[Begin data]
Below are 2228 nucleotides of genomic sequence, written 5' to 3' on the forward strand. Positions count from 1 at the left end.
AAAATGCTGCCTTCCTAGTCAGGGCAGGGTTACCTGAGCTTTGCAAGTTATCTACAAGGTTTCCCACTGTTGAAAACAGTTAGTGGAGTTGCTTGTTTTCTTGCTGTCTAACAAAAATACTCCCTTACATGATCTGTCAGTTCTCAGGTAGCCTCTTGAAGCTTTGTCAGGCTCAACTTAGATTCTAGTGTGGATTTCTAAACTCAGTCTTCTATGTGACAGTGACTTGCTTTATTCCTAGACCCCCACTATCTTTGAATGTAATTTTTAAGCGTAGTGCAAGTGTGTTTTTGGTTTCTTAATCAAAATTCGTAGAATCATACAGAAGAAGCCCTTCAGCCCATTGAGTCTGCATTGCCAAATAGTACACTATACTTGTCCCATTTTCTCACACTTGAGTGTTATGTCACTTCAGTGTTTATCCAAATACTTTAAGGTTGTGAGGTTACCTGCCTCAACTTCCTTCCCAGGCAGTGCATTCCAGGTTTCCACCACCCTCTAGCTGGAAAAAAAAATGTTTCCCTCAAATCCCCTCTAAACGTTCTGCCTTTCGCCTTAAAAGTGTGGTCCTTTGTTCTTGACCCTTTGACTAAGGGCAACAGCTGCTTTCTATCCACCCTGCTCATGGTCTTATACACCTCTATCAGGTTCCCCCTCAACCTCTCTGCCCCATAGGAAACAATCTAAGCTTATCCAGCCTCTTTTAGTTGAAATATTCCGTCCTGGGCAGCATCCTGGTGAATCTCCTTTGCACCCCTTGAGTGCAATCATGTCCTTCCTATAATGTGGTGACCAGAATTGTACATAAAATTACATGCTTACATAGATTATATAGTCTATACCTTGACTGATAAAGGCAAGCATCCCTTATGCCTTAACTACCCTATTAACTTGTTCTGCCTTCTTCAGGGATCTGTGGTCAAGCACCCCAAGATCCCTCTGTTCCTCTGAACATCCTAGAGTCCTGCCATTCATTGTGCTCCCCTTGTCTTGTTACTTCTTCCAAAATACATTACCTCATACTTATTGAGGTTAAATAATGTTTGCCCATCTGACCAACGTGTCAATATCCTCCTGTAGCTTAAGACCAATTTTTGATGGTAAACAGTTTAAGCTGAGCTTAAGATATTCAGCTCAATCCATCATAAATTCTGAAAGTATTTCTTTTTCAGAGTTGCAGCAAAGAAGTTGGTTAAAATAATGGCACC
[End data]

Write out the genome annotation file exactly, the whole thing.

Below are 2228 nucleotides of genomic sequence, written 5' to 3' on the forward strand. Positions count from 1 at the left end.
AAAATGCTGCCTTCCTAGTCAGGGCAGGGTTACCTGAGCTTTGCAAGTTATCTACAAGGTTTCCCACTGTTGAAAACAGTTAGTGGAGTTGCTTGTTTTCTTGCTGTCTAACAAAAATACTCCCTTACATGATCTGTCAGTTCTCAGGTAGCCTCTTGAAGCTTTGTCAGGCTCAACTTAGATTCTAGTGTGGATTTCTAAACTCAGTCTTCTATGTGACAGTGACTTGCTTTATTCCTAGACCCCCACTATCTTTGAATGTAATTTTTAAGCGTAGTGCAAGTGTGTTTTTGGTTTCTTAATCAAAATTCGTAGAATCATACAGAAGAAGCCCTTCAGCCCATTGAGTCTGCATTGCCAAATAGTACACTATACTTGTCCCATTTTCTCACACTTGAGTGTTATGTCACTTCAGTGTTTATCCAAATACTTTAAGGTTGTGAGGTTACCTGCCTCAACTTCCTTCCCAGGCAGTGCATTCCAGGTTTCCACCACCCTCTAGCTGGAAAAAAAAATGTTTCCCTCAAATCCCCTCTAAACGTTCTGCCTTTCGCCTTAAAAGTGTGGTCCTTTGTTCTTGACCCTTTGACTAAGGGCAACAGCTGCTTTCTATCCACCCTGCTCATGGTCTTATACACCTCTATCAGGTTCCCCCTCAACCTCTCTGCCCCATAGGAAACAATCTAAGCTTATCCAGCCTCTTTTAGTTGAAATATTCCGTCCTGGGCAGCATCCTGGTGAATCTCCTTTGCACCCCTTGAGTGCAATCATGTCCTTCCTATAATGTGGTGACCAGAATTGTACATAAAATTACATGCTTACATAGATTATATAGTCTATACCTTGACTGATAAAGGCAAGCATCCCTTATGCCTTAACTACCCTATTAACTTGTTCTGCCTTCTTCAGGGATCTGTGGTCAAGCACCCCAAGATCCCTCTGTTCCTCTGAACATCCTAGAGTCCTGCCATTCATTGTGCTCCCCTTGTCTTGTTACTTCTTCCAAAATACATTACCTCATACTTATTGAGGTTAAATAATGTTTGCCCATCTGACCAACGTGTCAATATCCTCCTGTAGCTTAAGACCAATTTTTGATGGTAAACAGTTTAAGCTGAGCTTAAGATATTCAGCTCAATCCATCATAAATTCTGAAAGTATTTCTTTTTCAGAGTTGCAGCAAAGAAGTTGGTTAAAATAATGGCACC